Authorities in a governorate in southern Egypt have allowed 21 churches to restore, expand and rebuild, after a wait of about two decades, and some are attributing this gesture to U.S. Vice President Mike Pence’s scheduled visit to the country later this month.
The Minya Governor, Essam al-Bedeiwi, has approved 21 applications of churches in rural Minya governorate over the last six months, according to World Watch Monitor, which says some of the churches had been waiting for more than 20 years for a permit to come through.
A local source was quoted as saying that Egypt’s President Abdel Fattah el-Sisi is keen to “show the U.S. that Egypt is standing with the Christians and that there is no persecution in Minya governorate.”
UN Gives Egypt 1 Week to Re-Open Closed Coptic Churches as Christians Cry Out
Some also believe that the approval of applications could be a result of visits by international evangelical delegations to Cairo.
Last month, leaders from evangelical churches from around the world met President Fattah el-Sisi in Cairo, as part of the celebrations marking 500 years since the Reformation. A delegation of Christian evangelicals from the United States also met evangelical leaders in Egypt.
However, Christians in Minya continue to face persecution. The Coptic community there has witnessed numerous churches being forcibly closed or set on fire. Some of them have been reopened but others are still waiting for a permit.
In October, in one weekend alone, four Coptic churches were closed by local authorities in Upper Egypt seeking to ease tensions between Muslim and Christian villagers, according to the Monitor.
In November, a top U.N. lawyer, Joseph Malak, gave the Egyptian government one week to stop the closing of Coptic churches and begin re-opening the ones that have already been closed.
Malak, fellow of U.N. high commissioner for Minority Affairs, sent an official warning to Prime Minister Sherif Ismail, as well as the ministries of interior, local development, parliamentarian affairs, and the governor of Alexandria, calling for an end to the crackdown on churches.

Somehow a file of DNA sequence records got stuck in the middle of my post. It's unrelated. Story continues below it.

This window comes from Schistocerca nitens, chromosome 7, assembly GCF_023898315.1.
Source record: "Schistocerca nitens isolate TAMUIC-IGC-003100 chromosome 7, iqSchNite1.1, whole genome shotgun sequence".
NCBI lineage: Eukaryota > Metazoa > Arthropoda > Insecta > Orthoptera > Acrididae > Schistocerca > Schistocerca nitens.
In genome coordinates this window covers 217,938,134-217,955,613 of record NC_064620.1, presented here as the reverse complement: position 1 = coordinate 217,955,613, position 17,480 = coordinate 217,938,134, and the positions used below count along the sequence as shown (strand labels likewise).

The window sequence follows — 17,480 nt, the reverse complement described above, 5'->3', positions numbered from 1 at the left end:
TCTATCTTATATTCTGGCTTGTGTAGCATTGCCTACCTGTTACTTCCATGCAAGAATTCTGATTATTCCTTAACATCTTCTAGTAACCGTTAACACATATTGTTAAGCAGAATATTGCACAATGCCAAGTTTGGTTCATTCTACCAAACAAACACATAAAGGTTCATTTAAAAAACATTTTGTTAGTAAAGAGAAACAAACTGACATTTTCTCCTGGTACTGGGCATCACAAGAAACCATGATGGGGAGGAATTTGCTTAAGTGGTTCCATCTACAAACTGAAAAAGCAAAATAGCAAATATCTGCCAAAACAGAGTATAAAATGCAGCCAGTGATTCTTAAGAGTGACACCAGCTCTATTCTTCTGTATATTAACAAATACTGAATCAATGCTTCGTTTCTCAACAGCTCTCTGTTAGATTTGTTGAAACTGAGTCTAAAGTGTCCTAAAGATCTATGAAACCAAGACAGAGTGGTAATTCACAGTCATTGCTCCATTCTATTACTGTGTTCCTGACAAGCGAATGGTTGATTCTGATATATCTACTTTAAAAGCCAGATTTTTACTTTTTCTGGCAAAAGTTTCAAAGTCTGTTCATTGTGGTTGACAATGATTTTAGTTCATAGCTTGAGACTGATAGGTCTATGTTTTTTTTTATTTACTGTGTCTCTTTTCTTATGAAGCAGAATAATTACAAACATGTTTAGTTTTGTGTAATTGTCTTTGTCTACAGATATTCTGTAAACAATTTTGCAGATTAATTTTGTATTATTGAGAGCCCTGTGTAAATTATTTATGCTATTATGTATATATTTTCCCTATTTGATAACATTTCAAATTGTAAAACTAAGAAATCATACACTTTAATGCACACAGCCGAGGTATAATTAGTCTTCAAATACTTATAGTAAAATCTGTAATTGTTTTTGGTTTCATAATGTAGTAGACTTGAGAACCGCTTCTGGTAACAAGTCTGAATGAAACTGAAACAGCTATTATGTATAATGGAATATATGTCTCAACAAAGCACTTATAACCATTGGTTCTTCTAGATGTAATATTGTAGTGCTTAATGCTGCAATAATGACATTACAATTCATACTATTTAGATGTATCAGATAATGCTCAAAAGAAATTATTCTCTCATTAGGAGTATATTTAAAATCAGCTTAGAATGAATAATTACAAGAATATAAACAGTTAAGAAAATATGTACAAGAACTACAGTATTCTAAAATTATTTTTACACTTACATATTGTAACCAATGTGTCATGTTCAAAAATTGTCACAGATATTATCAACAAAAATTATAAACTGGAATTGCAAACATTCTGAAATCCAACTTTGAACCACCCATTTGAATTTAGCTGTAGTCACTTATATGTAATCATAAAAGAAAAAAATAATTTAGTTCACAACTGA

Pence announced at the annual “In Defense of Christians” summit in October that the U.S. government “will no longer rely on the United Nations alone to assist persecuted Christians and minorities in the wake of genocide and the atrocities of terrorist groups,” and “provide support directly to persecuted communities through USAID.”
“The United States will work hand in hand from this day forward with faith-based groups and private organizations to help those who are persecuted for their faith. This is the moment, now is the time, and America will support these people in their hour of need,” Pence said.
After targeting churches, terrorists in Egypt also attacked a mosque, al-Rawda, in Sinai during Friday prayers and killed as many as 309 people and injured over 100 others on Nov. 24.
An Egyptian television host was suspended from the privately-owned Sada al-Balad Media Group by the company’s owner Mohamed Abu al-Enein after she made an inappropriate comment about church bombings when speaking about the attack.
“We saw attacks by terrorists on the police and army, and we said this is mutual violence. These extremist groups have attacked churches and we said that they think it is a [different] religion, not Islam, and it is hostile to them, and then we said it is OK. But how [can these groups attack] Muslims?” host Rasha Magdi had said.
According to Open Doors USA’s 2017 World Watch List, Egypt ranks as the 21st-worst country in the world when it comes to Christian persecution. Additionally, the Congressionally mandated United States Commission on International Religious Freedom has recommended that the U.S. State Department list Egypt as a “Tier 2” country, a designation that singles out countries where religious freedom violations are tolerated.
In December of 2016, 29 were killed and 47 were injured when a suicide bomber attacked the St. Peter and St. Paul’s Church in Cairo.
On Palm Sunday, twin suicide bombings killed 47 people and injured 126 others at churches in Tanta and Alexandria. The Palm Sunday bombings caused a number of Egyptian churches to cut back on their Easter celebrations.